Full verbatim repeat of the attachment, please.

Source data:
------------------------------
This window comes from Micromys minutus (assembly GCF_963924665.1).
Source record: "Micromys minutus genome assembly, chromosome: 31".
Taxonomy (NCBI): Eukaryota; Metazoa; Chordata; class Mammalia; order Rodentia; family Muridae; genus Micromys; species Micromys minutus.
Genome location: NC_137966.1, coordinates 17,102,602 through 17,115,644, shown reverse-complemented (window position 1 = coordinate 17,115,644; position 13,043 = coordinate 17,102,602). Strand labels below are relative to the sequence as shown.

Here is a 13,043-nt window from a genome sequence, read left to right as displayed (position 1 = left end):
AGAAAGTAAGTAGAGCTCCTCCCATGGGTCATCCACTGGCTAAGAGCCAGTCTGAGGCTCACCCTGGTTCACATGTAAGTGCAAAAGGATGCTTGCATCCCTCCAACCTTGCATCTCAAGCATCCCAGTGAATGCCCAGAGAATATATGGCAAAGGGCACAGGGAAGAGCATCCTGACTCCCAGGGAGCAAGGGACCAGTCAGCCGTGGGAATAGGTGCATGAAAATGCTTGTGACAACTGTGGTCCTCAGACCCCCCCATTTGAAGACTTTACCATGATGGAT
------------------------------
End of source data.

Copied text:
This window comes from Micromys minutus (assembly GCF_963924665.1).
Source record: "Micromys minutus genome assembly, chromosome: 31".
Taxonomy (NCBI): Eukaryota; Metazoa; Chordata; class Mammalia; order Rodentia; family Muridae; genus Micromys; species Micromys minutus.
Genome location: NC_137966.1, coordinates 17,102,602 through 17,115,644, shown reverse-complemented (window position 1 = coordinate 17,115,644; position 13,043 = coordinate 17,102,602). Strand labels below are relative to the sequence as shown.

Here is a 13,043-nt window from a genome sequence, read left to right as displayed (position 1 = left end):
AGAAAGTAAGTAGAGCTCCTCCCATGGGTCATCCACTGGCTAAGAGCCAGTCTGAGGCTCACCCTGGTTCACATGTAAGTGCAAAAGGATGCTTGCATCCCTCCAACCTTGCATCTCAAGCATCCCAGTGAATGCCCAGAGAATATATGGCAAAGGGCACAGGGAAGAGCATCCTGACTCCCAGGGAGCAAGGGACCAGTCAGCCGTGGGAATAGGTGCATGAAAATGCTTGTGACAACTGTGGTCCTCAGACCCCCCCATTTGAAGACTTTACCATGATGGAT